I know I’m spoilt by the QX100, pictures captured using that are almost all perfect but while the QX10’s performance is way behind the QX100, it still comes out with pictures that are way better than a regular smartphone camera and that 10x optical zoom is a bonus.
Speaking of 10x optical zoom, the image stabilization on the QX10 could be a little better. You’ll need to hold your hands still when zooming in 10x otherwise pictures will turn out a little blur, especially during low light conditions.
But of course, in broad daylight, the 10x zoom does indeed perform very decently as shown below.
Like the QX100, it can be used as a standalone camera without connecting to a smartphone, provided you have a memory card on board. Design wise, unlike the QX100, the memory card slot is located behind the battery cover (it’s located on the top of the lens on the QX100) so this means that if you wish to remove the memory card, you’ll need to pull it apart.
Normal daytime shot
QX100 vs QX10
So how do the lenses stack up to each other? Here are some pictures for you to judge but do bear in mind that the QX10 costs RM699 while the QX100 costs RM1499.
Both the QX10 and QX100 are perfect but…
Alright, I admit, both the QX lenses lacks in many ways. They are bulky and requires a little getting used to – when not attached to your smartphone, it could be quite tricky to get the orientation right and when the shutter button is within your thumb’s reach, your image would be slanted at a very awkward angle. But those are just hardware flaws that you could get used to, sure the QX100 makes your phone so heavy and imbalanced, but once you get used to it you will be able to work it like a pro.
What irks me the most is how it lacks in manual controls, how long it takes to transfer each image at full resolution to your smartphone, as well as that extra step it takes to pair it with an iPhone but let’s not go there. First up, the PlayMemories app lacks in so many ways. All it does is allow you to use the app as a viewfinder for the lenses, lets you switch between the few auto modes (Superior Auto, Auto, Program Auto and Aperture), switch between video and picture, and that’s it. You could use your phone to toggle the zoom as well as for the shutter button but those controls are already found on the lenses. If PlayMemories could offer the manual controls found on the Nokia Lumia 1020 then things would be perfect. Well, almost.
Another flaw would be the speed it takes to transfer each image to your smartphone right after you capture them. The lenses have their own microSD or Memory Stick card slot and you can opt to have a copy of the captured image saved into your smartphone. But the transferring speed takes a good few seconds, not something you would want to do especially if you have an impatient subject, i.e. an active toddler who has no patience in standing there all day waiting for you to capture that shot. You can always stop it from saving to your device (turn off Review Image and Save Options) but it also takes a good few seconds before you could use your phone as a viewfinder again. With that said, your phone will still be busy but you could always start capturing images again using physical shutter button on the lens – you just won’t be able to see clearly what you’re snapping.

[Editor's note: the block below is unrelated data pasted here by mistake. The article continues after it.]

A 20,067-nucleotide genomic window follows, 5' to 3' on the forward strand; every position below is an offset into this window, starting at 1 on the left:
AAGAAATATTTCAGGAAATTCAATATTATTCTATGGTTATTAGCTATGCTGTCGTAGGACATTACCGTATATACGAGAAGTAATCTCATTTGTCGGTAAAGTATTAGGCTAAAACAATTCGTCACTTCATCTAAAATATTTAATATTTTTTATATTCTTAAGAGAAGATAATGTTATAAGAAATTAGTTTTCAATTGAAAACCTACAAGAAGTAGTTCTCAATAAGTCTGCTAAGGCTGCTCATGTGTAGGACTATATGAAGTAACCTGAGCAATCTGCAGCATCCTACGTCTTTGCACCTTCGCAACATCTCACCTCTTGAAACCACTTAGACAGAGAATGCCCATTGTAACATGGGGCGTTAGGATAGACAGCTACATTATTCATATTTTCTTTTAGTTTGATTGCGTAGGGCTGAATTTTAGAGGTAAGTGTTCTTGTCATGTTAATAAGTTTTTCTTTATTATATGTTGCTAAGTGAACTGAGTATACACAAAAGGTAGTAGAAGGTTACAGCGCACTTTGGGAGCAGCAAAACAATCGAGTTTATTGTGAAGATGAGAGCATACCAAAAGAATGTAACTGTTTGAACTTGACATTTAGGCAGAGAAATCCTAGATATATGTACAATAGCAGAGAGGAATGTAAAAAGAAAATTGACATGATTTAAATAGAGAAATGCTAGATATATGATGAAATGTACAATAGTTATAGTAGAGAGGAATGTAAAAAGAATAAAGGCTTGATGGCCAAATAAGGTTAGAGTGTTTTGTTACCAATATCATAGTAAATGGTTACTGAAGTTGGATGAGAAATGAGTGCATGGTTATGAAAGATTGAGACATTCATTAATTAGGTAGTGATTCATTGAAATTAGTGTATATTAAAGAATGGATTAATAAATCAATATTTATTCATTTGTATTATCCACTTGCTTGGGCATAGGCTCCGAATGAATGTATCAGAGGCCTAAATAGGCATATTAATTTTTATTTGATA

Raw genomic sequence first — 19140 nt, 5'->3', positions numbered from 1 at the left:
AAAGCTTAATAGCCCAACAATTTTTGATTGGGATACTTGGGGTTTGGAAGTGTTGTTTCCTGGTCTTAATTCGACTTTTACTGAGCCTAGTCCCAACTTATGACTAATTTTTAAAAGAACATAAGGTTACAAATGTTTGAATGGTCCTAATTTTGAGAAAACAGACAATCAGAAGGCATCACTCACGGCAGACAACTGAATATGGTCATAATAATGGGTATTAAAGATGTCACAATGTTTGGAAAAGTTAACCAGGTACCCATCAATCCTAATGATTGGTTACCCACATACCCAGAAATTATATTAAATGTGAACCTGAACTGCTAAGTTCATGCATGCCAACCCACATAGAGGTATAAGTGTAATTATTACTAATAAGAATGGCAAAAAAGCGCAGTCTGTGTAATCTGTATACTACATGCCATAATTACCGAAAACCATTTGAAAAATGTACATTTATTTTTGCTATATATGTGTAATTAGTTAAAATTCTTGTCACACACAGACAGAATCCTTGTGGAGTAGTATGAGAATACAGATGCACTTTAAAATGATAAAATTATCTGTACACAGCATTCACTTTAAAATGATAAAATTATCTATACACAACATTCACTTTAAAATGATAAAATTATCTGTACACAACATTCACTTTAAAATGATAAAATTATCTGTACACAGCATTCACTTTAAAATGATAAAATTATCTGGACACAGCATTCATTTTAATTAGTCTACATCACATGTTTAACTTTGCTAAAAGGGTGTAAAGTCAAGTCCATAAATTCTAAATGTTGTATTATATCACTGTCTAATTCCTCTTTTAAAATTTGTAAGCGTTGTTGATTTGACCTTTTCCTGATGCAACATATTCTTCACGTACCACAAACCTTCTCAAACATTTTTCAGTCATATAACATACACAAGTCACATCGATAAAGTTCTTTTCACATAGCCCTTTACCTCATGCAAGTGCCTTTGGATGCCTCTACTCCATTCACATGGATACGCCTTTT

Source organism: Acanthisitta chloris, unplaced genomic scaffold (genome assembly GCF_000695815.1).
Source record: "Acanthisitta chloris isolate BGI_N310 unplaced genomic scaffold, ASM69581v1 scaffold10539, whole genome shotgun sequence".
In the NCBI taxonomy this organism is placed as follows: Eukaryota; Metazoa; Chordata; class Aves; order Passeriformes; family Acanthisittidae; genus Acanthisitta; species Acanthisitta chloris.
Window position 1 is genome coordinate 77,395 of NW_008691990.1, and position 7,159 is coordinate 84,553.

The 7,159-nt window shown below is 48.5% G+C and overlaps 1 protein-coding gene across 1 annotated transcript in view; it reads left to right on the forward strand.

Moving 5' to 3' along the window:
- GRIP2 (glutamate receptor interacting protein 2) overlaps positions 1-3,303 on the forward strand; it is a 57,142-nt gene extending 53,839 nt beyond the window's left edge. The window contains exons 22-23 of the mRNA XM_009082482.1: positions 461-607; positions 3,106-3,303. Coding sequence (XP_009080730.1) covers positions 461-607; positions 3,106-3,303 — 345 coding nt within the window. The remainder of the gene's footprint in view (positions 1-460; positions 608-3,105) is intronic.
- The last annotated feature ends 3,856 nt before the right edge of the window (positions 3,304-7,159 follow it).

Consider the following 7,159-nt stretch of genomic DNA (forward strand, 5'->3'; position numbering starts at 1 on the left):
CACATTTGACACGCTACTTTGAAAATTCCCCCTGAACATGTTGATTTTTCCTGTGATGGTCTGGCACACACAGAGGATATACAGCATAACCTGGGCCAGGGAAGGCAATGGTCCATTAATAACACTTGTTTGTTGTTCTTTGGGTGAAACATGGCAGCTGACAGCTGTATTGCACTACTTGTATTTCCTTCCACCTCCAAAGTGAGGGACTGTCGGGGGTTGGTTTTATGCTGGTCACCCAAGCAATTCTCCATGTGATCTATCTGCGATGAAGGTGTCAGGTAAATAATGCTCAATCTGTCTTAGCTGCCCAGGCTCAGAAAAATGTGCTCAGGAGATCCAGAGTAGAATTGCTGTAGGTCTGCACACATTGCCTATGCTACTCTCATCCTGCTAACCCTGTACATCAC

The lack of flash is another flaw, but that’s what the flashlight on your smartphone is for, if you have a second smartphone. But that said, both the QX can churn out pretty awesome night shots so who needs a flash when you can have a natural ambiance – only for still images of an object that doesn’t move otherwise things will end up blurry.
Other cons include the inability to view back on older photos while in PlayMemories app, no burst shots, and focusing tends to be a little tricky, maybe it’s because if the size of my iPhone display, I can’t seem to get it to focus properly half the time.
So I admit, that’s a huge list of flaws. I may be a little biased too, because I’m a noob in photography, what with all the pictures I have taken, be it with my smartphone, DSLR or even my Olympus EP3 are pretty horrendous looking, even in auto mode. The QX100 is the first ever camera, or “camera” that has ever captured very good looking pictures, regardless of condition – daylight or low light. Moreover, I’m pretty sure that most of the flaws I’ve listed here can be fixed via a software update, right?
Both the QX10 and QX100 are amazing products. Sure, there are lots of room for improvements but as a first generation product, they’re actually very good, especially the QX100. In terms of hardware design on both lenses, they’re just a little unnatural to use but of course, they’re the first of their kind after all. The software lacks in many ways, but Sony can enhance the app and release software updates and hopefully allow for manual controls in the near future. The most unforgivable “con” on these cameras would definitely have to be the price.
Are the QX10 and QX100 amazing products? Of course they are! Are they worth buying? Frankly speaking, for RM699 and RM1499 respectively, I would have to say no…but who am I to say? The last I heard, the lenses have made their way to our market not too long ago and they’re already sold out.
But all that said, after playing with the lenses for a week, courtesy of Sony Malaysia, I have to declare that I will never look at smartphone pictures the same way ever again, just look at those image comparison with an iPhone 5. Just a little something I have to say before finishing off the review, If I ever buy an iPhone, I would have to pick the champagne gold version because it’s such a perfect fit for a white Sony QX lens. Just saying.
Image Credit: Engadget